An alarming new study claims that the supervolcano lurking under Yellowstone that could wipe out life on Earth could explode sooner than thought.
Yellowstone National Park is one of the most beautiful places in the world, and one of the reasons it’s so beautiful is because there is a supervolcano underneath it that is so huge it could wipe out life on Earth. And a concerning new study suggests that could happen a lot more quickly than scientists realize.
It’s not time to panic just yet, as Yellowstone is not about to erupt. What scientists have actually found is that when it does start moving toward eruption, it would take a lot less time for it to do so. The likelihood of it erupting within the next few thousands years, however, are extremely low, so this finding is less a reason to worry and more of a fascinating finding from a scientific point of view.
Scientists had thought it would take thousands or at least hundreds of years for conditions to start changing to allow for a supereruption, but now they’ve determined it could take only decades. Since Yellowstone is extremely well monitored, however, we would have plenty of advance noticed in the unlikely event it happened in our lifetimes.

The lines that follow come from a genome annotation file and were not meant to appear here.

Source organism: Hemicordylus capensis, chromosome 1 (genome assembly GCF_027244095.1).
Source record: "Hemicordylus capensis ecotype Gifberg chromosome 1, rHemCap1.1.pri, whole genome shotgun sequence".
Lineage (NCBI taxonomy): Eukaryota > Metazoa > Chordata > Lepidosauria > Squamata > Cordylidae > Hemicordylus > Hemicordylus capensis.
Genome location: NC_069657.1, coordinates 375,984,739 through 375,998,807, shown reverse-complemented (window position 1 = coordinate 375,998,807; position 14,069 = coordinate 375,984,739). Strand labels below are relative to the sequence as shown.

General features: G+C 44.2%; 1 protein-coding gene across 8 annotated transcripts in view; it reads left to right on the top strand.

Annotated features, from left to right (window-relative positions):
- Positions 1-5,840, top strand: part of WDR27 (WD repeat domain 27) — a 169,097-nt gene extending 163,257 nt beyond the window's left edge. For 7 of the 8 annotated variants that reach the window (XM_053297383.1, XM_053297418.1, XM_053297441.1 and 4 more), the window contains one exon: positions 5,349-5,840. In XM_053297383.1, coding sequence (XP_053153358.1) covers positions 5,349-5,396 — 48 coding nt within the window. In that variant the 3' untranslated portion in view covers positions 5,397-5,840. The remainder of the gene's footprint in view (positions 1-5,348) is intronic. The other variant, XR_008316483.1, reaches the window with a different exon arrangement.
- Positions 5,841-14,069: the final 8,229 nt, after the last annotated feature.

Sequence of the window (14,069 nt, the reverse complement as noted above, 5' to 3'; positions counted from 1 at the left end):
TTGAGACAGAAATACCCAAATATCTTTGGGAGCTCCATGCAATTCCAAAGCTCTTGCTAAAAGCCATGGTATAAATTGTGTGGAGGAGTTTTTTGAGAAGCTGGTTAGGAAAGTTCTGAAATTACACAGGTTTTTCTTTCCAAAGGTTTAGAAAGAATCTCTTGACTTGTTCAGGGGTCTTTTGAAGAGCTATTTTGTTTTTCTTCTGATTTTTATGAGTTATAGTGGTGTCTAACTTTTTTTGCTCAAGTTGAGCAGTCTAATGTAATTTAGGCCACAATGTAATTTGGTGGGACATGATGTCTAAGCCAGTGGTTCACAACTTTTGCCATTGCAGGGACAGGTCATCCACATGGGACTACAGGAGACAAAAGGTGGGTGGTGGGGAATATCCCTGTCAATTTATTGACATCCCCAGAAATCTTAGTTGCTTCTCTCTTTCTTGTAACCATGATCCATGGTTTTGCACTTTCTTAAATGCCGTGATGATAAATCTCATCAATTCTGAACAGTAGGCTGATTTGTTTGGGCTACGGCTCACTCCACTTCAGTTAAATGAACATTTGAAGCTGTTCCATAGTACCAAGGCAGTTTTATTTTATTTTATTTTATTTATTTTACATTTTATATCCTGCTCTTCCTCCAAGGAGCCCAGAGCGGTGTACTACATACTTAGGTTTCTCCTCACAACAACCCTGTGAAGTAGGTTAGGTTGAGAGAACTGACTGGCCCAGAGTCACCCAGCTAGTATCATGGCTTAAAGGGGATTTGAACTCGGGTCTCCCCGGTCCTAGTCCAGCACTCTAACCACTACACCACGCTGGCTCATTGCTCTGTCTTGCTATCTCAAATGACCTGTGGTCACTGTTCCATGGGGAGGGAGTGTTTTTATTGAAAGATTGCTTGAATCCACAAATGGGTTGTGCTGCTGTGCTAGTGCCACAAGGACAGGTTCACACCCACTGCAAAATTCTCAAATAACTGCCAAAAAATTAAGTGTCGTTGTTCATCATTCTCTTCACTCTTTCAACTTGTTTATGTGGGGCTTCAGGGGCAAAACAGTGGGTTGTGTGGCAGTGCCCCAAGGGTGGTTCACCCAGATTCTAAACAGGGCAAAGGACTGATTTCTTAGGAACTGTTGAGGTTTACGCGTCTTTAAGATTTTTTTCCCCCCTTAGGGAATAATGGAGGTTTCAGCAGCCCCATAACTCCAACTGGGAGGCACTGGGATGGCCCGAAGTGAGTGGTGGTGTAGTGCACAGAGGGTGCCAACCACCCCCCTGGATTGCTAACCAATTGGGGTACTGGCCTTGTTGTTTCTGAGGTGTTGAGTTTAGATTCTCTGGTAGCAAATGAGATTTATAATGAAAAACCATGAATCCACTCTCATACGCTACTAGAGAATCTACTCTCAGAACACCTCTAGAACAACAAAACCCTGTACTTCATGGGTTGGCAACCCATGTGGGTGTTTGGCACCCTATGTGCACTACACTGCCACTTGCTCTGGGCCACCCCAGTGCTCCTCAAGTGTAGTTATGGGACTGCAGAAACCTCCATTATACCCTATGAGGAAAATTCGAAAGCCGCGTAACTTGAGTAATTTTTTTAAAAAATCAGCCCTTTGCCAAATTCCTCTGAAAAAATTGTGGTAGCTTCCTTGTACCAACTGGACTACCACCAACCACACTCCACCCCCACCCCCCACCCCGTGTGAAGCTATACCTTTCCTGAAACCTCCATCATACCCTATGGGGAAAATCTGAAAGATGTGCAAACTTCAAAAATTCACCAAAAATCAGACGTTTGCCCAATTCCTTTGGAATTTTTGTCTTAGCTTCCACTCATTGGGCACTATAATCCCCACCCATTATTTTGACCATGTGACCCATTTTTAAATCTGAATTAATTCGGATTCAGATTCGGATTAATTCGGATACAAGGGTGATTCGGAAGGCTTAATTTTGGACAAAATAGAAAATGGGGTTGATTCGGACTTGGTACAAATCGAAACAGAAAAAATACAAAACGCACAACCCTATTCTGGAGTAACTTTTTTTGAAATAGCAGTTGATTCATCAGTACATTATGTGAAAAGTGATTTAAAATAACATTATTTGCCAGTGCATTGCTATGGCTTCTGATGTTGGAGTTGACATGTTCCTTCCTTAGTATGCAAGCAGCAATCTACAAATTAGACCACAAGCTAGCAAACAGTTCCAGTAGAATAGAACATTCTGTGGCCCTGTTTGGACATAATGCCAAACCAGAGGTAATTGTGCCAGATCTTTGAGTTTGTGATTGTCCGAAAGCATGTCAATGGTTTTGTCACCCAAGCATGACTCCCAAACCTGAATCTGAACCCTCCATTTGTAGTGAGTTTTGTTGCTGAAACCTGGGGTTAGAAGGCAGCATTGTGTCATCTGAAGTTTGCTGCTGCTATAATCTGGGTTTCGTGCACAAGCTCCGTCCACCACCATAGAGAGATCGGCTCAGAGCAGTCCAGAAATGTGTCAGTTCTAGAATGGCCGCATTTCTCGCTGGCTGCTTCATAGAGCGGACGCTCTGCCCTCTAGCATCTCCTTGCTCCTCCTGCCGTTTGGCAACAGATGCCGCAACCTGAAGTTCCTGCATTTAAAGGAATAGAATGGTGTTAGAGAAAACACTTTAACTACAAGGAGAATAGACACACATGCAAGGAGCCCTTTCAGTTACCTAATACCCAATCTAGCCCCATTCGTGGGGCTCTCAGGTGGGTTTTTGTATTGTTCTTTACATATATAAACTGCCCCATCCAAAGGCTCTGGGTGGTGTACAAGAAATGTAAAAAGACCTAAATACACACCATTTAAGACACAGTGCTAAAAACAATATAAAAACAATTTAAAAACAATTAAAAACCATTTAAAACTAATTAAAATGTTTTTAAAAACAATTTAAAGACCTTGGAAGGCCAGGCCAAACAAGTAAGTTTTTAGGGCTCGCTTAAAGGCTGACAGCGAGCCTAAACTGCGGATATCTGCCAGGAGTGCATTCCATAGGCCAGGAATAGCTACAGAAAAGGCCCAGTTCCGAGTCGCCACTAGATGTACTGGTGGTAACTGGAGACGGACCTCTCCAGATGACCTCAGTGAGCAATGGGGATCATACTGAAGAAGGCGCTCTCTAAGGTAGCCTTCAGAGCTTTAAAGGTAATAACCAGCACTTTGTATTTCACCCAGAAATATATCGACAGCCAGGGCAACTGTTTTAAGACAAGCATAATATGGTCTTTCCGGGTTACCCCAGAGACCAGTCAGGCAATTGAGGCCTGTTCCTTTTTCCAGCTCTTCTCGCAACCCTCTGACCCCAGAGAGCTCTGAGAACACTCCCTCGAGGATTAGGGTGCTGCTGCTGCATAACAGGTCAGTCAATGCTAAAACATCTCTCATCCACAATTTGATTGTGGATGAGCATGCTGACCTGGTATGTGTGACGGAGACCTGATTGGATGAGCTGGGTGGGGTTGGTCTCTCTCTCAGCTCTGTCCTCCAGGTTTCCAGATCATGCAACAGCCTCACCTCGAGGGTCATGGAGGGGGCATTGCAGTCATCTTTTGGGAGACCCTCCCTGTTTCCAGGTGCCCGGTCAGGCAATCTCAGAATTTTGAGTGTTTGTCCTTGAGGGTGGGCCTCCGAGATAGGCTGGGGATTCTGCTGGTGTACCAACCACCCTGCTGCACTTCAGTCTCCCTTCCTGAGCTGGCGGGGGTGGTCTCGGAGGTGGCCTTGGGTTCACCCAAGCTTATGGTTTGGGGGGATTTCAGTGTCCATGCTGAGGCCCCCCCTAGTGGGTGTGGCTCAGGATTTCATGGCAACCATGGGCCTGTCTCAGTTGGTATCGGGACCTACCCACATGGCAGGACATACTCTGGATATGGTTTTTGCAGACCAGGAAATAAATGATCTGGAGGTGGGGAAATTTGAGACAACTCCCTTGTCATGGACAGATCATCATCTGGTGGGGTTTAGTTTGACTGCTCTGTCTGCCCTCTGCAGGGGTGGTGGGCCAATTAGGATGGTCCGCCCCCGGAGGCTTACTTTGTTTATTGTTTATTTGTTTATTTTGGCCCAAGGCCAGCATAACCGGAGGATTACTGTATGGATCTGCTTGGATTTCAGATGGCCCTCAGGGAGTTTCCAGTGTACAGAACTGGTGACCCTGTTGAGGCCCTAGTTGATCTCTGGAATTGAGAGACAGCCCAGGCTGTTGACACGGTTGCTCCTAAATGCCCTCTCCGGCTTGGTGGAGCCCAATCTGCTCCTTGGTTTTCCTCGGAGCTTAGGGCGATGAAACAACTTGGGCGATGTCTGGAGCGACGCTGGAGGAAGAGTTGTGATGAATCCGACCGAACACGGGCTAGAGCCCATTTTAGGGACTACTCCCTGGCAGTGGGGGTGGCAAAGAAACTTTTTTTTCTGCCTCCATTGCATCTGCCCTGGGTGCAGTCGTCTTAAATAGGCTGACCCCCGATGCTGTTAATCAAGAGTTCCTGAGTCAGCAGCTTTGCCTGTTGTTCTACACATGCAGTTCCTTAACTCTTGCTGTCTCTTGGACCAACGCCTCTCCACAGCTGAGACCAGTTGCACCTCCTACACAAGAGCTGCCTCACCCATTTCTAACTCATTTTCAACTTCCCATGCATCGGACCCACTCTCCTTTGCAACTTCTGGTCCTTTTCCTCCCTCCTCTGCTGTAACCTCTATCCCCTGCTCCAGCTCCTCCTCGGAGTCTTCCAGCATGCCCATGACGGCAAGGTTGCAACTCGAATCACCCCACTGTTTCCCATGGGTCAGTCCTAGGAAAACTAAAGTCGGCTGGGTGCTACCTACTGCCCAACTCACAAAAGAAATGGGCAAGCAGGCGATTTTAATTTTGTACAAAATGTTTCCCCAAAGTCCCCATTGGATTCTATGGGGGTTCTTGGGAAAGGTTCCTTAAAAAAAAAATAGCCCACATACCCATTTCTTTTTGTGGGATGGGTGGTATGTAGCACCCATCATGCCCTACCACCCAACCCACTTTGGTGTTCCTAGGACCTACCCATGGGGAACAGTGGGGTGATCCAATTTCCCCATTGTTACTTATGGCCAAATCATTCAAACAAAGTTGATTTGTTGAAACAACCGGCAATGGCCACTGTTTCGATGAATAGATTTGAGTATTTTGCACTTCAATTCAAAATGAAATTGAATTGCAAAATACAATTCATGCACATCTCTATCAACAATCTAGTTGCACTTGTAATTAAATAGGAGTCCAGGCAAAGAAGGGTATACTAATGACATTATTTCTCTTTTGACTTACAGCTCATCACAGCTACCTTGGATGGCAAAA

“The Yellowstone Caldera is a volcanic caldera and supervolcano in Yellowstone National Park in the Western United States, sometimes referred to as the Yellowstone Supervolcano,” reads a Wikipedia excerpt. “The caldera and most of the park are located in the northwest corner of Wyoming. The major features of the caldera measure about 34 by 45 miles (55 by 72 km). The caldera formed during the last of three supereruptions over the past 2.1 million years: the Huckleberry Ridge eruption 2.1 million years ago (which created the Island Park Caldera and the Huckleberry Ridge Tuff); the Mesa Falls eruption 1.3 million years ago (which created the Henry’s Fork Caldera and the Mesa Falls Tuff); and the Lava Creek eruption approximately 630,000 years ago (which created the Yellowstone Caldera and the Lava Creek Tuff).”